Makale özeti ve diğer detaylar.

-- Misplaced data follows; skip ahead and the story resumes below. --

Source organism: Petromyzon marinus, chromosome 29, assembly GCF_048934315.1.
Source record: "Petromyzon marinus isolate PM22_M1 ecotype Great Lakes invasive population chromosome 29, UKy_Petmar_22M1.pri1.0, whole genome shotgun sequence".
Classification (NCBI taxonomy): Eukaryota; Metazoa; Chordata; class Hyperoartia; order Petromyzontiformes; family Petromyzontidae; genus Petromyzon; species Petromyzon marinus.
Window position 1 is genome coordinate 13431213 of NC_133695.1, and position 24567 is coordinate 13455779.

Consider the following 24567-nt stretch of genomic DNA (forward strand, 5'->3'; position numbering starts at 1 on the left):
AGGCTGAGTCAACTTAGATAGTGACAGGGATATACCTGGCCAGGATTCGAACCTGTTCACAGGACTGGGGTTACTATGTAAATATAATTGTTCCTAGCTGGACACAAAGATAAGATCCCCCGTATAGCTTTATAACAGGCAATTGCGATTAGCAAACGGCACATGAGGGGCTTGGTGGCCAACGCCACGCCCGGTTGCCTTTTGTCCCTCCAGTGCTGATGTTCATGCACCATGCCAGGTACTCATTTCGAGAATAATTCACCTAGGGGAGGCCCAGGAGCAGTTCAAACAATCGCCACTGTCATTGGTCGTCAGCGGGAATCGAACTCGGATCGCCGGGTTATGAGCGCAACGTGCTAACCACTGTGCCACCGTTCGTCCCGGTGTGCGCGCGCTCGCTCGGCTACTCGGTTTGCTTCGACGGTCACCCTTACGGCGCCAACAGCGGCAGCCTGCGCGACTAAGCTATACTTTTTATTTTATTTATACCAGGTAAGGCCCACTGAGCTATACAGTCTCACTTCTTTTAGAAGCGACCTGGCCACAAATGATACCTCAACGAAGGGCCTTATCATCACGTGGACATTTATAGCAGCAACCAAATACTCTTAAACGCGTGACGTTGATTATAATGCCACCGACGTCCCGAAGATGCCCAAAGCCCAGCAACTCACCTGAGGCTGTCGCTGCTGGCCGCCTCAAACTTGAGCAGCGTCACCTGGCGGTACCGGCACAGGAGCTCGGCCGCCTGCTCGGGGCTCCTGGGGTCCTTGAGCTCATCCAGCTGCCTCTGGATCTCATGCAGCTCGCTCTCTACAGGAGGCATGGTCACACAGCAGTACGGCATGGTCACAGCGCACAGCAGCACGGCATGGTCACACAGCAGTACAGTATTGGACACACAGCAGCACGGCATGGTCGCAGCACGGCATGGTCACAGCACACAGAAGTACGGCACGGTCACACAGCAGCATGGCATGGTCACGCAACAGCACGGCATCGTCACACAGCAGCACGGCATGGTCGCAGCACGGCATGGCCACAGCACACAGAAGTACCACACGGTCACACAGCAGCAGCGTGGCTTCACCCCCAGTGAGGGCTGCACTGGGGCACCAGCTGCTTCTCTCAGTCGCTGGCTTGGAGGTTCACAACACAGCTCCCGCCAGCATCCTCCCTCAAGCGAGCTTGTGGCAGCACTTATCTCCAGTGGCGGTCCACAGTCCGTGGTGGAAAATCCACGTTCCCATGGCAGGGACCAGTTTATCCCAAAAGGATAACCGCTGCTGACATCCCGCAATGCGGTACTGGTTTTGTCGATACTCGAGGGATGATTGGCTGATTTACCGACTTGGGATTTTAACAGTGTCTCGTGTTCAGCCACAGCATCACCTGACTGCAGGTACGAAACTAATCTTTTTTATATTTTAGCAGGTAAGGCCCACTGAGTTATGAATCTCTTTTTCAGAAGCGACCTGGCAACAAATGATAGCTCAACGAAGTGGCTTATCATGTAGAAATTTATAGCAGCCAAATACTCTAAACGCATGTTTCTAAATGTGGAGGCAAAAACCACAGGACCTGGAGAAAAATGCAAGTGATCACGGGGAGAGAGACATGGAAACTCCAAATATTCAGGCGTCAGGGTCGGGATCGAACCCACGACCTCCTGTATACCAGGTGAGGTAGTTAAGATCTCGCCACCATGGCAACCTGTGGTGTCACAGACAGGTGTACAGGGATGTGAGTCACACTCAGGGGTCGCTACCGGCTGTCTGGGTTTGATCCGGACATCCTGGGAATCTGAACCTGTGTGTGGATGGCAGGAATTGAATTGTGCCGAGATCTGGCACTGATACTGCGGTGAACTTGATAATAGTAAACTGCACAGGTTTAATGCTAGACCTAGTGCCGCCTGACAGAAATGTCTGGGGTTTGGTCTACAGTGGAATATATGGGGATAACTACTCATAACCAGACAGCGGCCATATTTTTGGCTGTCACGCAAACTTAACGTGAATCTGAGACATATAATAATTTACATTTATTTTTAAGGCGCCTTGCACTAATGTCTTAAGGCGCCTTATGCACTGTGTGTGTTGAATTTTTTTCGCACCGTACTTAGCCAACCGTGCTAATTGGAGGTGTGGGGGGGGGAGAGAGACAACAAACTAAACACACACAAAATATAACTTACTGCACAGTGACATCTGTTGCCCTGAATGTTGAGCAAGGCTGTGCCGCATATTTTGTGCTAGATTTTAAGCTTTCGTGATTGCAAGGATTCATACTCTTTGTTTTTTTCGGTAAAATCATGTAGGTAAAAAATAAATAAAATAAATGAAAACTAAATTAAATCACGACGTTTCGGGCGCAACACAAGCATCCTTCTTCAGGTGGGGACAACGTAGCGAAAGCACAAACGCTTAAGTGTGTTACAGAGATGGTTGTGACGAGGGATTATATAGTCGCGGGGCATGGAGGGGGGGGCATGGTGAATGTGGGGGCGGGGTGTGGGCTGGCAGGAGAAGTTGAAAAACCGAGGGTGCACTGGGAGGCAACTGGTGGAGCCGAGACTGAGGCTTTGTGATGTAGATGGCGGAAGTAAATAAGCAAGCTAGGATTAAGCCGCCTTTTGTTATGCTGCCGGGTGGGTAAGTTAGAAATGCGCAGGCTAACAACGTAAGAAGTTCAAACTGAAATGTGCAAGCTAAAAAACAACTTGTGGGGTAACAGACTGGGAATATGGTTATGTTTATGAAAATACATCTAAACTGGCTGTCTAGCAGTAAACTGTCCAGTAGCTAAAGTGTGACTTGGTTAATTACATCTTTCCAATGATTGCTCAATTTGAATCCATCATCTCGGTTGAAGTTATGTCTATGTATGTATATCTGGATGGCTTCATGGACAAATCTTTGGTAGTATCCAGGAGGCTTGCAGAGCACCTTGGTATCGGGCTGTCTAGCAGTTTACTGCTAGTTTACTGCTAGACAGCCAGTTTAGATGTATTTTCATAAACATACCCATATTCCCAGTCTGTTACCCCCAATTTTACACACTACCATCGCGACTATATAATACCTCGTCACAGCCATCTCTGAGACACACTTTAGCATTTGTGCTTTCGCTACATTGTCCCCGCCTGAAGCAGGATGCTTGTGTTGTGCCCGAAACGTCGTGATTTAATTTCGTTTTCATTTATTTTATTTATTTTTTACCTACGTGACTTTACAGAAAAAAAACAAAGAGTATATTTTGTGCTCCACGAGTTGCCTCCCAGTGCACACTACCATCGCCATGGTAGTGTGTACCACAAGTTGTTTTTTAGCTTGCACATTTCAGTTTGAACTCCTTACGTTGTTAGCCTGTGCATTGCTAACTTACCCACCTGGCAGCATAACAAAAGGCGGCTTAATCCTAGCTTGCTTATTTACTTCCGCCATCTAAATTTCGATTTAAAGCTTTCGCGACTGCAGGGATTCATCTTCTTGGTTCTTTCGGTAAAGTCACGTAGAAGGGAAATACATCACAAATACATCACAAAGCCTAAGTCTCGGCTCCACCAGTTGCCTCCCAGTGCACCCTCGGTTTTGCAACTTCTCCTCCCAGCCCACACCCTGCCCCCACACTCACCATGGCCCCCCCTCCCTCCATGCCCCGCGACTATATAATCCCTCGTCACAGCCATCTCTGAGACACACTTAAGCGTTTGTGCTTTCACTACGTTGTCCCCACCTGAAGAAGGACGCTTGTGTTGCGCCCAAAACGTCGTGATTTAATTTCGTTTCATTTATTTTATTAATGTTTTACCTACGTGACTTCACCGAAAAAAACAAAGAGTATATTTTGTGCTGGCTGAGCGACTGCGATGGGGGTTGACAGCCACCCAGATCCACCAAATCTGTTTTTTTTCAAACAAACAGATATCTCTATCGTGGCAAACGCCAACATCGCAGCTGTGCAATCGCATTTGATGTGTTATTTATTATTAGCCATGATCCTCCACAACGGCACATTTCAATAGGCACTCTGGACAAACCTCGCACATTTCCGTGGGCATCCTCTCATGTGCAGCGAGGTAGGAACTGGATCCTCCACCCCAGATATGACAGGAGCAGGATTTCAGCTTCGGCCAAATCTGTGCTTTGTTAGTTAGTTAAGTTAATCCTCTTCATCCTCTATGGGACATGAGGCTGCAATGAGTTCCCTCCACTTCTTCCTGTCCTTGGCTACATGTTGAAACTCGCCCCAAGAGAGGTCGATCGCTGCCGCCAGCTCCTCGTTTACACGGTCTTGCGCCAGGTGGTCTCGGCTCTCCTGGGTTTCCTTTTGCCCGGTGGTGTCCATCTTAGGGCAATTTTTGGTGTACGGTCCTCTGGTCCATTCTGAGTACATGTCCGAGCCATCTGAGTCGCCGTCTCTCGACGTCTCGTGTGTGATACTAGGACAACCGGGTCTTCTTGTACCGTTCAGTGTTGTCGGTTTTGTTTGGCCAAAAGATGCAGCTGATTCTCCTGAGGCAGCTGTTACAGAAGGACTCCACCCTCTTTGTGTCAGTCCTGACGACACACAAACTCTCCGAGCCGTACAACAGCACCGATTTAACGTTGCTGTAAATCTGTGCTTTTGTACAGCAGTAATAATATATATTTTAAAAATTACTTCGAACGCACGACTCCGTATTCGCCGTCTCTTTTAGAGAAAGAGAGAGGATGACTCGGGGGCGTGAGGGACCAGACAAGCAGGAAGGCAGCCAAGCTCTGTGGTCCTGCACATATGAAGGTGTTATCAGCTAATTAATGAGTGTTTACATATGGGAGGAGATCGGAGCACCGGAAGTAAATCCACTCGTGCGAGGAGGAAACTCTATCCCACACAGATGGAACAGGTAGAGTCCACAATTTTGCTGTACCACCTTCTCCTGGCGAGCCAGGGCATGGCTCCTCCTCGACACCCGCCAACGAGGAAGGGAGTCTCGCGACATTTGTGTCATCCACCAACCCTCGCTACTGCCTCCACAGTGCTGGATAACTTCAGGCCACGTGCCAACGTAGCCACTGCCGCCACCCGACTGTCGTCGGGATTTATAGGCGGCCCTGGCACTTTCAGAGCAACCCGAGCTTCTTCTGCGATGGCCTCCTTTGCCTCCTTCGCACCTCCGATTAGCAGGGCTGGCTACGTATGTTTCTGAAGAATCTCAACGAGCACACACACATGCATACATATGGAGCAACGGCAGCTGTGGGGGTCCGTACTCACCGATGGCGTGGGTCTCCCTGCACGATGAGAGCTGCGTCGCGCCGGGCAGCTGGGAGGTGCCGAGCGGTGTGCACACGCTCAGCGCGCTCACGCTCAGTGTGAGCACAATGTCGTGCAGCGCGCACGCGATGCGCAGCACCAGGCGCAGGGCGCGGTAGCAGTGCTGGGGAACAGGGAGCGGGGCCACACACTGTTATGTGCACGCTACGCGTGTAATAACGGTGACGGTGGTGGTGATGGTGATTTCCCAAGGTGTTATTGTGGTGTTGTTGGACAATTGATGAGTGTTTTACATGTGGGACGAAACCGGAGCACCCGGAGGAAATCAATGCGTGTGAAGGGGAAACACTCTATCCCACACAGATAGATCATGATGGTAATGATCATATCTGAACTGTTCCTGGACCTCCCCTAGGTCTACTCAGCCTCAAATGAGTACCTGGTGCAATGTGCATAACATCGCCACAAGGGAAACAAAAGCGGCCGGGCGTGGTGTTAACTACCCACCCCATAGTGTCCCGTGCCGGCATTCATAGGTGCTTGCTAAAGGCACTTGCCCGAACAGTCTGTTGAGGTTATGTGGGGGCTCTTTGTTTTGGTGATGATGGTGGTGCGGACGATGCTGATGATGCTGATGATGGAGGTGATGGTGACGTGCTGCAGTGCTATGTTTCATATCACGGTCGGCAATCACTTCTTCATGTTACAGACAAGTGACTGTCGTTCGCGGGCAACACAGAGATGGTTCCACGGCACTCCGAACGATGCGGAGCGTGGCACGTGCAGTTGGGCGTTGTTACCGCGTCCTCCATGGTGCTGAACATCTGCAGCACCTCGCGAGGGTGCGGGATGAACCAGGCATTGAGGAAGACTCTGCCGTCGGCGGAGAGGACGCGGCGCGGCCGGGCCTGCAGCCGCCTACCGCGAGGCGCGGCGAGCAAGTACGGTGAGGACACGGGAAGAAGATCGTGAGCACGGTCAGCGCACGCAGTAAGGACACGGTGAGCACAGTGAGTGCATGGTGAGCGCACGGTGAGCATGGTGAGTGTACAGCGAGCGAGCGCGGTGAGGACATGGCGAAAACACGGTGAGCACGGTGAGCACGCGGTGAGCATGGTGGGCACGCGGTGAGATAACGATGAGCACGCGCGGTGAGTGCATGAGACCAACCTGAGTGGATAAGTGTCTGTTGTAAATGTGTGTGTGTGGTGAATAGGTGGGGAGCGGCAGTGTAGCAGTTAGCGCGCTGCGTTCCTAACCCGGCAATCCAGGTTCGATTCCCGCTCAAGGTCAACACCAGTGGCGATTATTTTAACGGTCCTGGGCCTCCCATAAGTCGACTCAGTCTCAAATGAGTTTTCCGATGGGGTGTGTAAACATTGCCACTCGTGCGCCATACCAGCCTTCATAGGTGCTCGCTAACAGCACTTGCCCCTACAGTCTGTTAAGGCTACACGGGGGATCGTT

Among mainstream academics, the current world economic crisis is commonly explained either as a failure of policy (e.g. deregulation of the financial sector) or as an expression of human greed (e.g. the case of Bernie Madoff). Though most radical economists reject this view, for their part, they commonly analyze the recent slump by vague references, mostly to over-accumulation and/or occasionally to the falling rate of profit. This essay is an attempt to clarify the problematic aspects in the latter type of radical views. It does this in two parts. First, on the basis of Marx’s distinction between productive (value creation) and unproductive activities (value absorption), the constraints imposed by “real” sectors on financial sectors are explained. Second, through a series of empirical estimates, the vital significance of the Marxian macroeconomic accounting system for evaluating any capitalist economy is reasserted. The last section of the essay speculates on the possible manner of unfolding of the crisis in the near